Oracle’s Moon


Oracle’s Moon
Author: Thea Harrison
Publish Date: 2012
Series: Elder Races #4
Rating: B+

Oracle’s Moon is book 4 in Thea Harrison’s Elder Races series. When her sister died, Grace inherited the family’s Oracle powers along with her sister’s two young children. Grace can barely afford to keep the children fed and hates having powers that constantly bring people to her door asking for something. On top of this, she has to deal with the Dijinn, Kahlil, constantly materializing in her house expecting that she’ll recognize his presence as a gift.

I was thrilled with how much I loved this one since the previous two books in the series didn’t really work for me. Grace was definitely the highlight of this story. She was strong, independent, and not bitter about the new direction her life has taken. Most of all, I loved that Grace never let Kahlil run roughshod over her. She had enough sense to recognize that his help could be beneficial, but didn’t blindly follow his wishes.

My only issue with the story was that I didn’t quite understand why Kahlil and Grace were attracted to each other. The romance evolved quickly in the last half of the novel, which threw things out of whack. The first half of the story had a slow burning attraction between Grace and Kahlil. I adored this and could’ve seen it eventually turning into love. However, at the halfway mark their relationship went into hyper-drive and suddenly they were confessing love for each other. I would’ve been happy if Harrison had left their relationship at the attraction stage with the potential for something more and just planned to explore Grace and Kahlil as a couple in a future book. This also would’ve had the bonus of letting Kahlil’s character mature a bit more to the point where it would be believable that he would pursue a relationship with Grace.

Despite this, I still really enjoyed the story. I’m hoping that eventually Thea Harrison goes back to re-vist this couple (I’m so tired of Pia and Dragos) in a future book.

Shield of Winter

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Shield of Winter

Author: Nalini Singh

Publish Date: 2014

Genre: Paranormal Romance

Series: Psy/Changeling, book 13

Rating: C+

I love Nalini Singh’s books, but lately her Psy/Changeling series just hasn’t been doing it for me. Partly its because she’s spending a lot of time focusing on the Psy characters instead of the changelings. Mostly though, it’s the over-abundance of character cameos and point-of-view switching has been dragging down the pacing on these novels. Like the 10th book in the series (Kiss of Snow), Shield of Winter has a pretty ambitious main plot, but it suffers from the inclusion of too many extraneous details that bogs the story down. This didn’t hurt my enjoyment as much in Kiss of Snow because the central characters that were focused on had been built-up over the course of the series. By the time you got to that book you were already emotionally invested and wanted to see them succeed. Shield of Winter did not have that same luxury.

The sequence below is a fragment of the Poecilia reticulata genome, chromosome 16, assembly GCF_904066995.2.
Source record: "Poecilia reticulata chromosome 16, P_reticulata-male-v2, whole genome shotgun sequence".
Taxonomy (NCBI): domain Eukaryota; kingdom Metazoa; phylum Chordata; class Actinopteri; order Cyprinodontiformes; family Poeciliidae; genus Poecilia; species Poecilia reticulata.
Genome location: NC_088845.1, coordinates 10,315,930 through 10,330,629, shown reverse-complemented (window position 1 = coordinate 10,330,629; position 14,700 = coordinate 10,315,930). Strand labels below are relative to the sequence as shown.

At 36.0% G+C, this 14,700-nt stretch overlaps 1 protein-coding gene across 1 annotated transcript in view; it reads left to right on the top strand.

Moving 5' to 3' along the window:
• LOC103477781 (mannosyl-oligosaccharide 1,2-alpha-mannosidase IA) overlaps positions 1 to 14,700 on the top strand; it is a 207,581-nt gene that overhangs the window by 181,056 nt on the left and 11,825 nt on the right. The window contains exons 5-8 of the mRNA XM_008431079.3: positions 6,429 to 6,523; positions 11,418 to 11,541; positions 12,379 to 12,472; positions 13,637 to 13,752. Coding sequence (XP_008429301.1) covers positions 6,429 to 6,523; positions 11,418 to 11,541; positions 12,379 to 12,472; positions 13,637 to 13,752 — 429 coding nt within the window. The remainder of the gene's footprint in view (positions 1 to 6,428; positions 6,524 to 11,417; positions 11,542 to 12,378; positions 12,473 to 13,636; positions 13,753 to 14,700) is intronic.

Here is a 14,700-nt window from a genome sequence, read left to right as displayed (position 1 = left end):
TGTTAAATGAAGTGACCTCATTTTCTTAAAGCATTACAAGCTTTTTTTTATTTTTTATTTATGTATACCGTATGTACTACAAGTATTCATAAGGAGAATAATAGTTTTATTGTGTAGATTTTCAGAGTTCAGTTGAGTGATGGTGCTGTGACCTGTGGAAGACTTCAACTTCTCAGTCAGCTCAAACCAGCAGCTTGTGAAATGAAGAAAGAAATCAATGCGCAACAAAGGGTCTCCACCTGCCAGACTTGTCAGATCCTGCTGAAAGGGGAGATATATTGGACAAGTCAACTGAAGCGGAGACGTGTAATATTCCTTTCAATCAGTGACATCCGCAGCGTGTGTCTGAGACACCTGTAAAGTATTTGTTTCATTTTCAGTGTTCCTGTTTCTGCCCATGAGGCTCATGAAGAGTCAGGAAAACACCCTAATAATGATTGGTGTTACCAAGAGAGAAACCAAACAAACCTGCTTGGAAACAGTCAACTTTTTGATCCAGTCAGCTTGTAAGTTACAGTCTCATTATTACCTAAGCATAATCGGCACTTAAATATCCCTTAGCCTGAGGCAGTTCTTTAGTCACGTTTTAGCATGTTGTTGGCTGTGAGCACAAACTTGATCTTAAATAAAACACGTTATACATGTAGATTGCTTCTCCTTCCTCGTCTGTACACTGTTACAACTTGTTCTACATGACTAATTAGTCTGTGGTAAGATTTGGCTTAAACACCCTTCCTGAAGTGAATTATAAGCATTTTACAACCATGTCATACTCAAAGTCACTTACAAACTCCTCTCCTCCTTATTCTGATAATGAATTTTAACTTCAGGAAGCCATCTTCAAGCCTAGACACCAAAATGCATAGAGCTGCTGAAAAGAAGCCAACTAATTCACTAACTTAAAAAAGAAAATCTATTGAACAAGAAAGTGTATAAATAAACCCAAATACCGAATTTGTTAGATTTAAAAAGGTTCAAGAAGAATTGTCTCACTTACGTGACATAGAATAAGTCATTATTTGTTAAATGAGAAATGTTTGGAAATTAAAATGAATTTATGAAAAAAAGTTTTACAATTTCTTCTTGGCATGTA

In Shield of Winter, Ivy and Vasic are brought in to handle the mass outbreaks of infection among the Psy race. These outbreaks turn masses of Psy into mindless killers, with a zero percent recovery rate for the infected. This plot alone would’ve been more than enough to carry the entire book by focusing on the group who was brought in to cure the infection.

Instead of focusing primarily on these people, Singh dedicated a lot of page time to following characters from previous books and what they were up to. I think she was trying to show how those characters were affected by what was going on, but it came at the expense of tension. These characters weren’t at ground zero like everyone else, so it dragged down the momentum. Things got a little better when Singh brought Sascha (Slave to Sensation) directly into an outbreak but that didn’t last long. Honestly, I think the story would’ve been tighter and more engaging if the chapters featuring main characters from past books had been written out.

What also slowed the story down for me was the addition of a side story involving Vasic’s gauntlet. The gauntlet is a technological device grafted to his skin that is malfunctioning throughout the book. Essentially, it’s putting a time limit on his life expectancy. So, during the outbreak they were also working on how to fix the device without killing him. Typically I wouldn’t have had an issue with a side-plot like this, but the main story is so ambitious that it’s inclusion didn’t work. In fact, towards the end of the novel the outbreak story gets wrapped-up (rather anti-climatically) and the last few chapters are dedicated to trying to solve the gauntlet issue. This caused things to feel off-balance and the remaining few pages to drag as we did some clean-up on other story threads.

Overall, this was an ok addition to the series. I always enjoy Singh’s writing style, world, and characters. However, the pacing and sheer size of the plot in this book did not work for me. I would recommend this mainly to people who are huge fans of the series. If you’re new to these books, I would suggest beginning with the early titles instead.